It is particularly important that the Rail Regulator should be mindful of SRA strategies and financial position in the context of any review of access charges under Schedule 4A of the 1993 Act. The Directions and Guidance require the SRA to consider at the start of any access charge review whether the elements of its overall strategy that address the resources available and the basis for the prioritisation of the use of those resources are fully up to date and, if not, inform the Regulator of any changes that it considers are necessary. The Rail Regulator should have particular regard to the relevant section of the overall strategy or, if relevant, to the changes notified to him by the SRA in carrying out his review.

  Furthermore, if, in recognition of his statutory duties (eg his duty under section 4(5)(b) of the 1993 Act to act in a manner which he considers will not render it unduly difficult for persons who are holders of network licences to finance any activities or proposed activities of theirs in relation to which he has functions by virtue of Part I of the Act), the Rail Regulator is aware that the conclusions of the review might cause the SRA to incur (regardless of any potential savings elsewhere in the Authority's budget) expenditure which is not provided for in its strategy, expenditure beyond the resources allocated to it, or expenditure which either does not secure value for money or risks impairing its ability to maximise net benefits from available resources, he should inform the SRA of this and allow it to make representations on the matter in advance of the publication of those conclusions. The Rail Regulator should then consider in the light of those representations whether changes are needed to his conclusions prior to their publication. In doing so, he should also allow the SRA the opportunity to consider whether it would wish to amend its strategies or seek consent from the Secretary of State for additional expenditure.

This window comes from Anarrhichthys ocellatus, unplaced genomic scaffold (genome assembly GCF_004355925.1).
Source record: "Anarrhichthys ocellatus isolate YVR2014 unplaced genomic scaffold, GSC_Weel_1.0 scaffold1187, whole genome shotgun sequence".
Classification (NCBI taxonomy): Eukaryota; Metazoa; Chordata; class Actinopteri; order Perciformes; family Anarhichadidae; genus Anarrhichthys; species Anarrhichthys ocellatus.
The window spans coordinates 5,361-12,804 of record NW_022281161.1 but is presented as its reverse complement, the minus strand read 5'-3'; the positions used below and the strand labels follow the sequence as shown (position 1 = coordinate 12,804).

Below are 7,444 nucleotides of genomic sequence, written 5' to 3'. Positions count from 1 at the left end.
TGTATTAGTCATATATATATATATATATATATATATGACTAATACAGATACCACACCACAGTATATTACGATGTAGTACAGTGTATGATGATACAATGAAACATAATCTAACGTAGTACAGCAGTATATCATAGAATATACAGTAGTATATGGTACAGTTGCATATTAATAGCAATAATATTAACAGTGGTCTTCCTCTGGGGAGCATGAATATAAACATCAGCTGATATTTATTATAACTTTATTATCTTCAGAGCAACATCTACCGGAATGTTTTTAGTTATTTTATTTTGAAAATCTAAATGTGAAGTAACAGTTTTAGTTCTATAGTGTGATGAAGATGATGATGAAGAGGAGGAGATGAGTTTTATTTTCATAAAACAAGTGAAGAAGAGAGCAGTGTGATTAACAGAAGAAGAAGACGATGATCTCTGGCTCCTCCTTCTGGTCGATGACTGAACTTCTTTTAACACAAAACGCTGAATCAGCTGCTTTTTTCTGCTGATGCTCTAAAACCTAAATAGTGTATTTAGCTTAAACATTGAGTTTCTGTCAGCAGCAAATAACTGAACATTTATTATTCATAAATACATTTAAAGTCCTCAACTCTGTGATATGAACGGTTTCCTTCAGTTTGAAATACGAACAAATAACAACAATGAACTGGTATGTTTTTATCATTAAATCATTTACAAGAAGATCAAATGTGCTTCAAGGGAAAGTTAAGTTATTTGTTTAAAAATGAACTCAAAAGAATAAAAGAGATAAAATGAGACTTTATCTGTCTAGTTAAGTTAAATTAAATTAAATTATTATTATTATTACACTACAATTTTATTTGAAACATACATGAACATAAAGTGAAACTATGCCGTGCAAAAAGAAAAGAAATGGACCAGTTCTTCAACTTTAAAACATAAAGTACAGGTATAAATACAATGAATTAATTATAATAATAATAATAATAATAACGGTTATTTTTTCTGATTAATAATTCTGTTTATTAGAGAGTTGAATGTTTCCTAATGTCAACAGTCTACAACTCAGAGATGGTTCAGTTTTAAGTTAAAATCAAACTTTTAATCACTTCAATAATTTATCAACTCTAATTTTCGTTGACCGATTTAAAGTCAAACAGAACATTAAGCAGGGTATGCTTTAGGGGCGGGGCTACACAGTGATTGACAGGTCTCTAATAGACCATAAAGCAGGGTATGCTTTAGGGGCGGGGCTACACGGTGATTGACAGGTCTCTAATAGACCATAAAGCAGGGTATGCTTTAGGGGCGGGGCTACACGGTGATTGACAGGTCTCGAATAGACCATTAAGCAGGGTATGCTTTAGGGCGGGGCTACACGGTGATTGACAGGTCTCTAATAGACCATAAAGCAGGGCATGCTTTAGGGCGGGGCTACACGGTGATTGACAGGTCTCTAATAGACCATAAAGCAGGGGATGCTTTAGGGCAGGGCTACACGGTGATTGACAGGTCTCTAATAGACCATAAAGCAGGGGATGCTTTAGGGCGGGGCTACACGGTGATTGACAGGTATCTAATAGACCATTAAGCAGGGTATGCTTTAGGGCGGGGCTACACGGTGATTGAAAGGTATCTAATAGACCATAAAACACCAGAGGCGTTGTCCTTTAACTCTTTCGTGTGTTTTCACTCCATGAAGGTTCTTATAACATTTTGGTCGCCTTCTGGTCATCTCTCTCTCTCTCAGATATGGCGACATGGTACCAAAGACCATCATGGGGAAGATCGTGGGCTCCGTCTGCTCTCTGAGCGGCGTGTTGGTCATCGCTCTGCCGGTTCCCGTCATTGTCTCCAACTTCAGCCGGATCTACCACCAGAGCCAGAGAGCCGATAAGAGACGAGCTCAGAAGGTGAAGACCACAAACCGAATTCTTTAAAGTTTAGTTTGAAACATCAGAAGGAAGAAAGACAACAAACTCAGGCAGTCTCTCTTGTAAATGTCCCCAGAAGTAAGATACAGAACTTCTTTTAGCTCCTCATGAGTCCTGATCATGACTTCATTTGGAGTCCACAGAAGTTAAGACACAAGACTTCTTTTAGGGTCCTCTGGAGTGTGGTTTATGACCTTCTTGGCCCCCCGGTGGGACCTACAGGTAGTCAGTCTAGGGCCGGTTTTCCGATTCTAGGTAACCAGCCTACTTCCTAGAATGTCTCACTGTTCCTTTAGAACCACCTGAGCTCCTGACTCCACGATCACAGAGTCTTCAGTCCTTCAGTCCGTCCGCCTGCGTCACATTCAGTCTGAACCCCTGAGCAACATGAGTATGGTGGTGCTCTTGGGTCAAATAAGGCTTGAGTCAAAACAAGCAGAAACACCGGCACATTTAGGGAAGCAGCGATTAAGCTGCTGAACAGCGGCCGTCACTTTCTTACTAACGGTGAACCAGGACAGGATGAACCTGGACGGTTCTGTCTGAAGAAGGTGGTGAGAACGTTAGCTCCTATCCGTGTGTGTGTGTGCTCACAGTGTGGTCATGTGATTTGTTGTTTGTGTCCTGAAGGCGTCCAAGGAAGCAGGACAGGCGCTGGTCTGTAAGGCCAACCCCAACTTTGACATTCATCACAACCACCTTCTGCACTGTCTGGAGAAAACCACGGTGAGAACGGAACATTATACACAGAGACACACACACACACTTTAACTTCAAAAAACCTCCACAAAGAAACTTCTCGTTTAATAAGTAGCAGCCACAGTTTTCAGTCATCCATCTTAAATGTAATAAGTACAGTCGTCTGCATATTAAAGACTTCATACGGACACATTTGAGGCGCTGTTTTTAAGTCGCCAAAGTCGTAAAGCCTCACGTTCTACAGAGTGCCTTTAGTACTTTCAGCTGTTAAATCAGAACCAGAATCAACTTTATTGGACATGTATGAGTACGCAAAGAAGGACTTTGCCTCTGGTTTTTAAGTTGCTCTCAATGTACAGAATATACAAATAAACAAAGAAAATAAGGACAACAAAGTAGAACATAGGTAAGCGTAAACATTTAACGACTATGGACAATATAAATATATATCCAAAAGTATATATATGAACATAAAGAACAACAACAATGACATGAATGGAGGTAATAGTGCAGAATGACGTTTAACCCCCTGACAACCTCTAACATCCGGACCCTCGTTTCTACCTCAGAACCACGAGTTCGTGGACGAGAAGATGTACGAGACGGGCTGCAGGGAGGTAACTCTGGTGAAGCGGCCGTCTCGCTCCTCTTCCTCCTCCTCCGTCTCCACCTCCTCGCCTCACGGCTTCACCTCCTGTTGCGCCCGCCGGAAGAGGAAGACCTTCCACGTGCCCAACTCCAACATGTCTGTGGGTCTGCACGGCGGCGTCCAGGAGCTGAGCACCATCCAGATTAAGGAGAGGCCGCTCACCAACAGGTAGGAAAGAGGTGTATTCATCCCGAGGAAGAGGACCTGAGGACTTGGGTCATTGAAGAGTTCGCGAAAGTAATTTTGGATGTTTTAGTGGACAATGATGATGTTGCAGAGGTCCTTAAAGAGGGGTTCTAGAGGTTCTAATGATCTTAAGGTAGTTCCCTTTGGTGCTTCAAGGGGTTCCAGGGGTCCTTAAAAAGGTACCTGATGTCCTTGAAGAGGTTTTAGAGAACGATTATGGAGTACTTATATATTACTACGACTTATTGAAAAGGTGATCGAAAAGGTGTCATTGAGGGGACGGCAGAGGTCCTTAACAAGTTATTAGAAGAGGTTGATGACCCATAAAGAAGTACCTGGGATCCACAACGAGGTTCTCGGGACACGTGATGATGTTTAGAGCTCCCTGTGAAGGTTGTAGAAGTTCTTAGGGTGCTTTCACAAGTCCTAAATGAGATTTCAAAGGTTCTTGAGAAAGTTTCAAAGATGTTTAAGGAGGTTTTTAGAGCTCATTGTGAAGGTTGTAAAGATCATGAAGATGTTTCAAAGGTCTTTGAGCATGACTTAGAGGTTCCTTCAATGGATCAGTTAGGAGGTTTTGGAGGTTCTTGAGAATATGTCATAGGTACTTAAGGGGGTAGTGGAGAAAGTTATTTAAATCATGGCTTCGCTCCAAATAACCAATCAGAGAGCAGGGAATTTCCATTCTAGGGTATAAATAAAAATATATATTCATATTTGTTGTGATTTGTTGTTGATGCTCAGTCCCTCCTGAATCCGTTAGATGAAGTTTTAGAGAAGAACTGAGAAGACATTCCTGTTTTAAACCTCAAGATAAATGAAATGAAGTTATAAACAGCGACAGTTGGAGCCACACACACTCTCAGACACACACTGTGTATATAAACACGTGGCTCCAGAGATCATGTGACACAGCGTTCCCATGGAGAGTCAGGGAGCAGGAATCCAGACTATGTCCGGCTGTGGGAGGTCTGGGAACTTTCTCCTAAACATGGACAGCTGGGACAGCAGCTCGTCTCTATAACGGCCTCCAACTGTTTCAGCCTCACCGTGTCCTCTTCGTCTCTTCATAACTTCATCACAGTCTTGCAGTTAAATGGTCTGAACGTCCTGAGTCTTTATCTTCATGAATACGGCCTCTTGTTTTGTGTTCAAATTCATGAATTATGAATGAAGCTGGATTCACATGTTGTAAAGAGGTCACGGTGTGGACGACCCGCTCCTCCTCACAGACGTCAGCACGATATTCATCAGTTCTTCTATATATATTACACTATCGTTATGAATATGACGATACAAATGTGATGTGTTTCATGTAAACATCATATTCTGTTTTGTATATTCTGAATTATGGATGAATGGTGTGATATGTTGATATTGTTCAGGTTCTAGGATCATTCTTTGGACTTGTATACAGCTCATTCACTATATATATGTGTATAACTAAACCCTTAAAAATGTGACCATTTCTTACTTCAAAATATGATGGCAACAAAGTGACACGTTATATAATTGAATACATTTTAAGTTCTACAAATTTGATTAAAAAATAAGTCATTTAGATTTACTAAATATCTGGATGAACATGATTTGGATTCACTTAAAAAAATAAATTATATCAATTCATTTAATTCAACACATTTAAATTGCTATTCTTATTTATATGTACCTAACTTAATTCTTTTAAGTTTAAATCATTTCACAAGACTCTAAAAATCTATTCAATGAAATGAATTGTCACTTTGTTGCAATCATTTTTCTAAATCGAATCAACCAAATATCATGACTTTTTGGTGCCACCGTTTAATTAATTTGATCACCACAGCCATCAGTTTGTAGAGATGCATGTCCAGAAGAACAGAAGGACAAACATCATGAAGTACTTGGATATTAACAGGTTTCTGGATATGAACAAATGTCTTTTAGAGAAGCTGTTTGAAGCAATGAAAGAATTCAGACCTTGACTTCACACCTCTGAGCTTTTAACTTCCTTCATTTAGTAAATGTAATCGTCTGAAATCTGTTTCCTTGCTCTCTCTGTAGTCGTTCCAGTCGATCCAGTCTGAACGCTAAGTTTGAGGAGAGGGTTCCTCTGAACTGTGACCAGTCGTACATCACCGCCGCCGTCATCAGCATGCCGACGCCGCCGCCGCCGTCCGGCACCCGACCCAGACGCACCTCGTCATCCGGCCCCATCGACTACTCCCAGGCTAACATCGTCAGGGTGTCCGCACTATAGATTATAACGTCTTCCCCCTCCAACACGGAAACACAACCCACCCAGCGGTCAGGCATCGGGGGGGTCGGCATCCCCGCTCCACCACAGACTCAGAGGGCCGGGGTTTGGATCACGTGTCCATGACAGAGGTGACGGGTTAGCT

In order to facilitate discussions with the SRA in relation to all of the financial matters set out above (and access charge review related matters generally) the Rail Regulator should seek to agree with the SRA a framework for assessing the impact of his decisions on the value for money and net benefits generated from SRA funds.

  The Rail Regulator should also bear in mind that railway assets, especially rolling stock and infrastructure, typically take time to deliver and have a life span measured in decades. Equally, the strategic development of the railway will be affected by demographic, social and other changes taking place over the longer term. The Rail Regulator should always have regard to these long term factors.

September 2002

Annex A


  1.  The Regulator has a duty to exercise the functions assigned or transferred to him by the Railways Act 1993 in the manner which he considers best calculated:

    (a)  to facilitate the furtherance by the SRA of any strategies which it has formulated with respect to its purposes;

    (b)  to protect the interests of users of railway services;

    (c)  to promote the use of the railway network in Great Britain for the carriage of passengers and goods, and the development of that railway network, to the greatest extent that he considers economically practicable;

    (d)  to contribute to the development of an integrated system of transport of passengers and goods;

    (e)  to contribute to the achievement of sustainable development;

    (f)  to promote efficiency and economy on the part of persons providing railway services;

    (g)  to promote competition in the provision of railway services for the benefit of users of railway services;

    (h)  to promote measures designed to facilitate the making by passengers of journeys which involve use of the services of more than one passenger service operator;

    (i)  to impose on operators of railway services the minimum restrictions which are consistent with the performance of his relevant functions; and

    (j)  to enable persons providing railway services to plan the future of their businesses with a reasonable degree of assurance.

  2.  The Regulator's statutory duties also include obligations to:

    (a)  take into account safety considerations, in particular, any advice given to him in that behalf by the Health and Safety Executive;

    (b)  have regard to the effect on the environment of activities connected with the provision of railway services;

    (c)  to have regard to any general guidance given to him by the Secretary of State about railway services or other matters relating to railways;

    (d)  to act in a manner which he considers will not render it unduly difficult for holders of network licences (of which the principal one is Network Rail) to finance their relevant activities;

    (e)  to have regard to the financial position of the SRA in discharging its functions;

    (f)  to have regard to the ability of the Mayor of London, London Regional Transport and Transport for London to carry out their relevant functions; and

    (g)  relevant functions.